• Ridiculously Cute Critter: The rolling seals in Flipper-Flop.
    • Sequel Difficulty Drop: The series has gotten easier over time, Tengoku being the most difficult installment and Megamix being the easiest. This is due to the timing windows gradually getting wider and the grading scale becoming more lenient; what would be an "OK" or even a "Try Again" in Tengoku can be ranked as a "Superb" in Megamix. Also, if you get a "Try Again" score that's close to OK, earlier games would give you words of encouragement, but still fail you, while in Megamix, these words of encouragement will actually boost your score to a passing amount. However, the challenge courses and Ace timing window make Megamix very difficult when it comes to 100% Completion.
    • Shaped Like Itself: See Captain Obvious above.
    • Shout-Out:
    • Stealth Pun: In Tengoku, Remix 7 is Remixes 1 + 2 + 4.
    • Theme Naming: Ao-kun, Aka-chan and Kii-yan of Toss Boys in Tengoku are all named after their respective colors (Blue, Red and Yellow).
    • There Is No Kill Like Overkill: One would think that a couple of hops would be enough to test the safety of any seesaw, yet See and Saw feel the need to repeatedly launch each other several feet into the air to accomplish this task, making one wonder exactly what these seesaws are being used for. The reading material related to that game implies that they might have a motivation besides simple testing.
    • Thick Line Animation: Most notable in Fever.
    • Trademark Favorite Food: Munchy Monk's eggs/dumplings.
    • Umbrella of Togetherness: The logo for Love Lab in the Japanese version.
    • Verbal Tic:
      • The singer in Fan Club has one, I suppose. And it's wonderful!
      • The captain of the Blue Birds has one too, waaugh!
    • Visual Pun: In Fever, a minigame involves Shrimp hopping about to the beat in front of the sea, while a voice counts "1-2-3, A-B-C!". In Japan, shrimp are called "ebi" (pronounced similar to "A B"), making this the Ebi Sea.
    • "Wake-Up Call" Boss: Remix 2 in Fever. The first one was relatively simple to get you used to the "No practice for you" aspect of remixes. This one hits you with Monkey Watch straight off the mark. And it's short, so there's only a couple of mistakes between "OK" and "Try again".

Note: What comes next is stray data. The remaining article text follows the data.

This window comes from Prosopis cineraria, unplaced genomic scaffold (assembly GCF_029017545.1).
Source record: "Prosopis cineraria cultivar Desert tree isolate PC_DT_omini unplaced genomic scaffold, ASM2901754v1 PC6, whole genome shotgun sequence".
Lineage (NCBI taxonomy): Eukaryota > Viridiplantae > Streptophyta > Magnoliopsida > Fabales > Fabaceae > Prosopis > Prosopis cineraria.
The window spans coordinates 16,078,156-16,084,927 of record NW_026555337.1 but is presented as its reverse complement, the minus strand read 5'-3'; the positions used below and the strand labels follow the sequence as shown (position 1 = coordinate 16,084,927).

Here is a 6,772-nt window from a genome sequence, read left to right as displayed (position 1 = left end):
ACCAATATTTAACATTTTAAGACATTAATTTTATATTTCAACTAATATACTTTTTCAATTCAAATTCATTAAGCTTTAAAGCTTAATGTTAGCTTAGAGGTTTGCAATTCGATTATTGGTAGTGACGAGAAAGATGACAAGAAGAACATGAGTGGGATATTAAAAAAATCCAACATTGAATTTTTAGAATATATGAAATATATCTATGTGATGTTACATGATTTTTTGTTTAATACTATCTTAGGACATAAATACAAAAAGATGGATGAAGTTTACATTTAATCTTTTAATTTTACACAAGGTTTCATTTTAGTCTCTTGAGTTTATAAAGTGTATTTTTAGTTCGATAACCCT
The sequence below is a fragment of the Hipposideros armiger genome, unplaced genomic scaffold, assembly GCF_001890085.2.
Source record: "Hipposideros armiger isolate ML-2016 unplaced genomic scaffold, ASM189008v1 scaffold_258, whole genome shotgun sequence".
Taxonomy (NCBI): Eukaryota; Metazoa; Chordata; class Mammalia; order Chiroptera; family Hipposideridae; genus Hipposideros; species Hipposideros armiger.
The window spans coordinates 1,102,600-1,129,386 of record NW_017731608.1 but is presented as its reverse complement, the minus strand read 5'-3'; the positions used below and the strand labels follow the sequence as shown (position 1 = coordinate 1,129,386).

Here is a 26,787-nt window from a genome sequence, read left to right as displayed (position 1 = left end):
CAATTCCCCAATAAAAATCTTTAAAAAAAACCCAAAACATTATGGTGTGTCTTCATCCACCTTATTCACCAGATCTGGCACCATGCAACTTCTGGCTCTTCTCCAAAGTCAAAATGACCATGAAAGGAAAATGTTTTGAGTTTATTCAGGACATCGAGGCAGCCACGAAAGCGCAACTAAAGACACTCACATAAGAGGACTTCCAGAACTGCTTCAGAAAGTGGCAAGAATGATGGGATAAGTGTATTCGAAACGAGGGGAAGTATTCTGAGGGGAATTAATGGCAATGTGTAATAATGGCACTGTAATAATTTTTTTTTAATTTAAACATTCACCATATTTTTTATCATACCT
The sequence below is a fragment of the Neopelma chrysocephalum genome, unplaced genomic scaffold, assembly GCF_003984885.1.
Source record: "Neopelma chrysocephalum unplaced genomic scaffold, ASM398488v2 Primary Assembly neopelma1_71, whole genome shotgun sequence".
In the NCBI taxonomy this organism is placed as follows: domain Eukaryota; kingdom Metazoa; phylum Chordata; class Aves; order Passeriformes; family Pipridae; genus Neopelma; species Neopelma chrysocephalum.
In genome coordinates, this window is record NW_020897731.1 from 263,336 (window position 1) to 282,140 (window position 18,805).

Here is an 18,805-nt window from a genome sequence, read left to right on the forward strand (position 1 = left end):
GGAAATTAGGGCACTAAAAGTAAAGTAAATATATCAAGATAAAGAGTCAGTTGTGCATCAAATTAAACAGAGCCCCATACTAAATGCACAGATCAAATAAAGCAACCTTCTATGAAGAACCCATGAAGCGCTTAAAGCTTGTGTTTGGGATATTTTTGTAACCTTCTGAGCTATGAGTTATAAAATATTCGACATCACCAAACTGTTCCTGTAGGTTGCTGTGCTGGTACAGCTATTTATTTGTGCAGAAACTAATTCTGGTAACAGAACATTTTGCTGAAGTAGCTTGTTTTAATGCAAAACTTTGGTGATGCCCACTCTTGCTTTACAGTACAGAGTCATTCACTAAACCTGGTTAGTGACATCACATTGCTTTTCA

• Where It All Began: Starting with Heaven, the last original minigame in each installment is a variant on Karate Man, the very first game in the series (as well as the first game played, in Megamix's case). The last Remixes in both Tengoku and Heaven end with Karate Man, as well.
    • Widget Series: The whole series: would you expect anything less from the creators of Wario Ware? The weirdness gets plenty of Lampshade Hanging by the English writers, especially in Fever.

    Think you've got what it takes to tap-dance with the monkeys? (Has anyone ever written that sentence before?)

    • A Winner Is You: Winning the game is satisfactory, and getting medals unlocks stuff, but getting 1st place in the Battle in the Bands doesn't even unlock any music.
    • A Worldwide Punomenon: Tram and Poline and Fork Lifter.
    • You Gotta Have Blue Hair: The female Love Lab professor has green hair, and various other characters have pink hair.


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    1. For the record: the white and black ninjas from Ninja, the white mouse from Stealth Mice, and the ghosts from Sneaky Spirits sometimes show up in photographs, and at one point, you can see the Rap Men, the Clappy Trio, the Space Dancers, and the monkeys from Tap Trial watching the race.